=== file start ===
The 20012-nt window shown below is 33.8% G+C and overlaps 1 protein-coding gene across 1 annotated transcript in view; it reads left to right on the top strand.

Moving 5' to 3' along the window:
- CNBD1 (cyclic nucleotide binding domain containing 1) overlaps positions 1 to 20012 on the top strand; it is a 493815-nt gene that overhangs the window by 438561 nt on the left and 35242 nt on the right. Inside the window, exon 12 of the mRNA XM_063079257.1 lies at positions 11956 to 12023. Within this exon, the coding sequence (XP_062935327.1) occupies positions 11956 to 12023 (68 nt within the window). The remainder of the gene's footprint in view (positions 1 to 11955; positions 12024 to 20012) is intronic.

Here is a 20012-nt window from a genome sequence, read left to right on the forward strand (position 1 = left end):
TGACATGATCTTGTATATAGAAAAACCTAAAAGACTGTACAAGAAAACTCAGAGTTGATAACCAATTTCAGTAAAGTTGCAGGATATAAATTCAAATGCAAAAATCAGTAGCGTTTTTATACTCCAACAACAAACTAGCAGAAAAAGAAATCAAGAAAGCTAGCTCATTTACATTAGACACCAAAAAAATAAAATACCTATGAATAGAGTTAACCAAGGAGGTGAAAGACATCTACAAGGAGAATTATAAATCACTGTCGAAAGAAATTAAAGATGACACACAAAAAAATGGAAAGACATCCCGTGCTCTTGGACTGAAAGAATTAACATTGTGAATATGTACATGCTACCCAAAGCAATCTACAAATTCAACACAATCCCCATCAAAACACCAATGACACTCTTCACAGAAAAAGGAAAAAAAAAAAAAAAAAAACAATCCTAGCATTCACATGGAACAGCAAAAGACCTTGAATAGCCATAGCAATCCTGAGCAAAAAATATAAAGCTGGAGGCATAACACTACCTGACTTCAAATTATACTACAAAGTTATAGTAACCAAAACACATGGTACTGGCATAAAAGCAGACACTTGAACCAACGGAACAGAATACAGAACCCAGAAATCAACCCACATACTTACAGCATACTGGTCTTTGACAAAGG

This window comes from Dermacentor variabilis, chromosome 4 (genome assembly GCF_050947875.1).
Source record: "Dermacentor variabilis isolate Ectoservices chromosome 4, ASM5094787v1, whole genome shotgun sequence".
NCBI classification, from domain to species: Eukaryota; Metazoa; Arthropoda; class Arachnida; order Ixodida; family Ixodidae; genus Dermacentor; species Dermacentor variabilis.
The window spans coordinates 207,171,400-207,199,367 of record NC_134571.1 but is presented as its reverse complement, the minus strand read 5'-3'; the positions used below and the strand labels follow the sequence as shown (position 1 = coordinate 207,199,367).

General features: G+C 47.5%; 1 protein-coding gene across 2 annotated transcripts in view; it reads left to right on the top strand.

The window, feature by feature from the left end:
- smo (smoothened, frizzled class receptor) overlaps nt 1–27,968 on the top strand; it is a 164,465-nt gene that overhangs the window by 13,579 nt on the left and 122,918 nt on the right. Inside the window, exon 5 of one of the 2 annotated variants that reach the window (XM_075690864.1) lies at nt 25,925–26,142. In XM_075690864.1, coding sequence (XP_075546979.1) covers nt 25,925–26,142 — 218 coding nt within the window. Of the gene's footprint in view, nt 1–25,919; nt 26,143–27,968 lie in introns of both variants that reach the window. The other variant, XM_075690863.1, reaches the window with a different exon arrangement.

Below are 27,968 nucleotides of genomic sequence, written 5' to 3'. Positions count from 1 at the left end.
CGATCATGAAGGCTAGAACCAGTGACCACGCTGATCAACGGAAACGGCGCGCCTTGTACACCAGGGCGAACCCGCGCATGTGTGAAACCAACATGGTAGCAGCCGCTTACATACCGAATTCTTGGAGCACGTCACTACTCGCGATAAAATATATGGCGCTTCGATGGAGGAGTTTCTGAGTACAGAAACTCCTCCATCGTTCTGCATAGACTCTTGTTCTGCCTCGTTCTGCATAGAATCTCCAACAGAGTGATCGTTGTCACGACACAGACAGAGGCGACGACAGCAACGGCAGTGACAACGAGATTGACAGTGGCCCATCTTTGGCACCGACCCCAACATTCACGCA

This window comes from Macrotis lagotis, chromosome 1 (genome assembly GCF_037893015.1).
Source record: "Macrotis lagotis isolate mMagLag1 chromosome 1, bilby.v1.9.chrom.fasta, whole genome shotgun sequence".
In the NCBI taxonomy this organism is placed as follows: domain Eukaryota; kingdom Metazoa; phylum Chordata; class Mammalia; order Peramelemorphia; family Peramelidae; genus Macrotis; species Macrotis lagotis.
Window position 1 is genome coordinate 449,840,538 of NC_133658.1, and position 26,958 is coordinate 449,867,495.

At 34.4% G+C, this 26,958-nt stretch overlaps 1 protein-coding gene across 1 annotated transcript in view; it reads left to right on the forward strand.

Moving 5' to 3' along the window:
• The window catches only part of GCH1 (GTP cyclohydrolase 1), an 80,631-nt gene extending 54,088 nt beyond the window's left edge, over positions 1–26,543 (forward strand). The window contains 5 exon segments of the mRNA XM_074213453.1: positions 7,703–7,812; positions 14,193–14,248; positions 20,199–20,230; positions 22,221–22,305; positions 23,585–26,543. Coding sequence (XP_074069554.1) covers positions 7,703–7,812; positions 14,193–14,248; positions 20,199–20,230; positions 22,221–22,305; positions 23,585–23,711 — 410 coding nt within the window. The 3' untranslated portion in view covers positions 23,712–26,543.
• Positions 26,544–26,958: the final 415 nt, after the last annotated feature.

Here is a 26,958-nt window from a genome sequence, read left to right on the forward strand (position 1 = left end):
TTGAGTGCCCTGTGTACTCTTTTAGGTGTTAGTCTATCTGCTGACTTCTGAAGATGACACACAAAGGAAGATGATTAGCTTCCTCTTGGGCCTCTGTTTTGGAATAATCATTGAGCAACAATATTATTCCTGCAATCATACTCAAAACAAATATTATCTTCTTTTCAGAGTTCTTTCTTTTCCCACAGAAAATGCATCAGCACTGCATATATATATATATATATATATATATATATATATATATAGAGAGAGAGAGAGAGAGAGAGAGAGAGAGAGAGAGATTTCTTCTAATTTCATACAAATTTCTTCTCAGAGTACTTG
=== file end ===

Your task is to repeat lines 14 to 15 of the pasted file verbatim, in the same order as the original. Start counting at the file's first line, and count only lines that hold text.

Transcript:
CGATCATGAAGGCTAGAACCAGTGACCACGCTGATCAACGGAAACGGCGCGCCTTGTACACCAGGGCGAACCCGCGCATGTGTGAAACCAACATGGTAGCAGCCGCTTACATACCGAATTCTTGGAGCACGTCACTACTCGCGATAAAATATATGGCGCTTCGATGGAGGAGTTTCTGAGTACAGAAACTCCTCCATCGTTCTGCATAGACTCTTGTTCTGCCTCGTTCTGCATAGAATCTCCAACAGAGTGATCGTTGTCACGACACAGACAGAGGCGACGACAGCAACGGCAGTGACAACGAGATTGACAGTGGCCCATCTTTGGCACCGACCCCAACATTCACGCA

This window comes from Macrotis lagotis, chromosome 1 (genome assembly GCF_037893015.1).